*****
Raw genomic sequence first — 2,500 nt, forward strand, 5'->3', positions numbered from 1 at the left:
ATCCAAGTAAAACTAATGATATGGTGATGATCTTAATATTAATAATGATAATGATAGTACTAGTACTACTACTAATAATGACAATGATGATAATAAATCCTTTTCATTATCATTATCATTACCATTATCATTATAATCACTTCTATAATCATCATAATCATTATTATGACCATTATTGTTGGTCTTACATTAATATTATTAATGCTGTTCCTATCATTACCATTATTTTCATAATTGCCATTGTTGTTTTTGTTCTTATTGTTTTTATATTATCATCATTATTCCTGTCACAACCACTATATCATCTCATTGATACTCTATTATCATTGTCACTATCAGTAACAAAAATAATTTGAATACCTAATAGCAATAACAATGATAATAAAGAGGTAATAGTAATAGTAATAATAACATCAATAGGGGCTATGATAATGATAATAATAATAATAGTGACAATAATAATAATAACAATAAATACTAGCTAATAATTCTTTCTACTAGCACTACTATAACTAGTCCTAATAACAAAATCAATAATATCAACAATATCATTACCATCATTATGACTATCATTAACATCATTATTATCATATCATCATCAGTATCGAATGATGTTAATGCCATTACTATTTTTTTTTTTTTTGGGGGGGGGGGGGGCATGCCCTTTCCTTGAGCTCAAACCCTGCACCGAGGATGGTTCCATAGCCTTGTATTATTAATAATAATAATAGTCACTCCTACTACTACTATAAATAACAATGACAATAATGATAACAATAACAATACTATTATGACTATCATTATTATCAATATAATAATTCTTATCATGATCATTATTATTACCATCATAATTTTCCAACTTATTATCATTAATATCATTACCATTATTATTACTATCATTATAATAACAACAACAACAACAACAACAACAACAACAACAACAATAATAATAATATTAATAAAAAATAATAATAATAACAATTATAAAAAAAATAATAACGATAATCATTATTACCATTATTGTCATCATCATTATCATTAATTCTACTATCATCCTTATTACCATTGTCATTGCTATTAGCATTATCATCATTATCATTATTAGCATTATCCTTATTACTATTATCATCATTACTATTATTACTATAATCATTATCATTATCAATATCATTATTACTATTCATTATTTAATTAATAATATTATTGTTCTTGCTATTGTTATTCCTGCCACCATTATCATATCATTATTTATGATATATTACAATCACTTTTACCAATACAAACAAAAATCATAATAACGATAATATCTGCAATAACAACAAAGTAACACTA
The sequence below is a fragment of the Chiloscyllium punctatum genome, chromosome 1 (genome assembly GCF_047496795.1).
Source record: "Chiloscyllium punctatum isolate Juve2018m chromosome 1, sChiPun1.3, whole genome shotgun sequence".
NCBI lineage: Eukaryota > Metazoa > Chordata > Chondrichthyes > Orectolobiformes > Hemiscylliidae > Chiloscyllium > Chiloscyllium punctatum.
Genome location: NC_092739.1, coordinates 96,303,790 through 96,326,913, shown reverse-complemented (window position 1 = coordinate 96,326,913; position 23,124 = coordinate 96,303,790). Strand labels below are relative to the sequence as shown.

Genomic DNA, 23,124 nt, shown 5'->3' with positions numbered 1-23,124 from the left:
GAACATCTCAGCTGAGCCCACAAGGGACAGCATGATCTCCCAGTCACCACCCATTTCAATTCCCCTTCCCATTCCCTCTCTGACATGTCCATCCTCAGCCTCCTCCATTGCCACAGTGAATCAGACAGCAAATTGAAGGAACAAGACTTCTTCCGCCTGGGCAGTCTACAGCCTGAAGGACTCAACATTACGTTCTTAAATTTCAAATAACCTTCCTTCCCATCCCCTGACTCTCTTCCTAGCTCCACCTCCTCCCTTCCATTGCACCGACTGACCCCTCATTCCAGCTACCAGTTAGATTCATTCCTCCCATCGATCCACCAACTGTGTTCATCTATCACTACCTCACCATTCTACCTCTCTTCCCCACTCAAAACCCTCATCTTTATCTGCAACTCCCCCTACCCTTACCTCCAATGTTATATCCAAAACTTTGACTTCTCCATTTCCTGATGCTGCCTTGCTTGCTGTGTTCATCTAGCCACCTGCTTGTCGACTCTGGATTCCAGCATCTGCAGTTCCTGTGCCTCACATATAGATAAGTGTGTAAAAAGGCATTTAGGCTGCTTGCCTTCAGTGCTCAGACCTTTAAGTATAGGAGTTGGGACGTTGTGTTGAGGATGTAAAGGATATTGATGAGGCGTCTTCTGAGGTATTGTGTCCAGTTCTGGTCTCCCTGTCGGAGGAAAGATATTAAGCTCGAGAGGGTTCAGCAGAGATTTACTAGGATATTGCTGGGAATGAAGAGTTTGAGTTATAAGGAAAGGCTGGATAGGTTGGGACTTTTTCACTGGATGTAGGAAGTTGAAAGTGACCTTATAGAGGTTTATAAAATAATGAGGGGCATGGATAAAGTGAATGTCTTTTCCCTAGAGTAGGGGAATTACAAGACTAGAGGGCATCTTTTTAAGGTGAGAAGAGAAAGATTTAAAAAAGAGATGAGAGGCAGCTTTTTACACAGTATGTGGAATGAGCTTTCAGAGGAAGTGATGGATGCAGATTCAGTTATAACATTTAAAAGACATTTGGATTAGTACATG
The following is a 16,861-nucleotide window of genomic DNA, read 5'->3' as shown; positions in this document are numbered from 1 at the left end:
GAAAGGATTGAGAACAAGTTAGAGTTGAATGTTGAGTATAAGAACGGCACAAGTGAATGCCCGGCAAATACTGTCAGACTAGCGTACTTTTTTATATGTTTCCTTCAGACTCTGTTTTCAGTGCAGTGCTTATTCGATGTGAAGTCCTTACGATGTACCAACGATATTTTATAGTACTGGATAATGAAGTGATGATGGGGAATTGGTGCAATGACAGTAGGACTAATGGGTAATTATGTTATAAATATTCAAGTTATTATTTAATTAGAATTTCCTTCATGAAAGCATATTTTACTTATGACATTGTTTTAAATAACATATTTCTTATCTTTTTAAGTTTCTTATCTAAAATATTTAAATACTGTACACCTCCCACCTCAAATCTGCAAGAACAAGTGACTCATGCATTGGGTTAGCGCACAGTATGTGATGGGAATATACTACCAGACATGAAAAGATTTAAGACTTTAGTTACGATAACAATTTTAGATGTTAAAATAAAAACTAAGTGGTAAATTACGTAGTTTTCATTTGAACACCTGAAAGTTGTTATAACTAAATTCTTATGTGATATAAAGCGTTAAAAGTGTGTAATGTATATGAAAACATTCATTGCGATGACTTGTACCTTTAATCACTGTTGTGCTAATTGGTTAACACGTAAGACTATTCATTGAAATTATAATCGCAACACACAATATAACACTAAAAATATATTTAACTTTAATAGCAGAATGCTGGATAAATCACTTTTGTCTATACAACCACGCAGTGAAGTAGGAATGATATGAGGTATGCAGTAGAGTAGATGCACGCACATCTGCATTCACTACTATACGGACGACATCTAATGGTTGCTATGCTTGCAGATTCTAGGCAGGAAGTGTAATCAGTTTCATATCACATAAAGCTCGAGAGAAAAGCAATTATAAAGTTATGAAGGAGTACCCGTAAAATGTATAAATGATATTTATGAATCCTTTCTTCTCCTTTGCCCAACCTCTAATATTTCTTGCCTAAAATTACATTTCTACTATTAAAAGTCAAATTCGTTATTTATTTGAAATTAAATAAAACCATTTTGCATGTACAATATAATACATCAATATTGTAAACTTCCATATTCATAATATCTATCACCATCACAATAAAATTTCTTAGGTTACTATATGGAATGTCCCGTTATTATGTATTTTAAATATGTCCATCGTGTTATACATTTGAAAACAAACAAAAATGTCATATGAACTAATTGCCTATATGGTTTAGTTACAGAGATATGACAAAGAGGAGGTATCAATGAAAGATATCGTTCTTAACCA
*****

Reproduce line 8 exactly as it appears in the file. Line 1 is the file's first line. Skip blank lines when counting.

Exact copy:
GAACATCTCAGCTGAGCCCACAAGGGACAGCATGATCTCCCAGTCACCACCCATTTCAATTCCCCTTCCCATTCCCTCTCTGACATGTCCATCCTCAGCCTCCTCCATTGCCACAGTGAATCAGACAGCAAATTGAAGGAACAAGACTTCTTCCGCCTGGGCAGTCTACAGCCTGAAGGACTCAACATTACGTTCTTAAATTTCAAATAACCTTCCTTCCCATCCCCTGACTCTCTTCCTAGCTCCACCTCCTCCCTTCCATTGCACCGACTGACCCCTCATTCCAGCTACCAGTTAGATTCATTCCTCCCATCGATCCACCAACTGTGTTCATCTATCACTACCTCACCATTCTACCTCTCTTCCCCACTCAAAACCCTCATCTTTATCTGCAACTCCCCCTACCCTTACCTCCAATGTTATATCCAAAACTTTGACTTCTCCATTTCCTGATGCTGCCTTGCTTGCTGTGTTCATCTAGCCACCTGCTTGTCGACTCTGGATTCCAGCATCTGCAGTTCCTGTGCCTCACATATAGATAAGTGTGTAAAAAGGCATTTAGGCTGCTTGCCTTCAGTGCTCAGACCTTTAAGTATAGGAGTTGGGACGTTGTGTTGAGGATGTAAAGGATATTGATGAGGCGTCTTCTGAGGTATTGTGTCCAGTTCTGGTCTCCCTGTCGGAGGAAAGATATTAAGCTCGAGAGGGTTCAGCAGAGATTTACTAGGATATTGCTGGGAATGAAGAGTTTGAGTTATAAGGAAAGGCTGGATAGGTTGGGACTTTTTCACTGGATGTAGGAAGTTGAAAGTGACCTTATAGAGGTTTATAAAATAATGAGGGGCATGGATAAAGTGAATGTCTTTTCCCTAGAGTAGGGGAATTACAAGACTAGAGGGCATCTTTTTAAGGTGAGAAGAGAAAGATTTAAAAAAGAGATGAGAGGCAGCTTTTTACACAGTATGTGGAATGAGCTTTCAGAGGAAGTGATGGATGCAGATTCAGTTATAACATTTAAAAGACATTTGGATTAGTACATG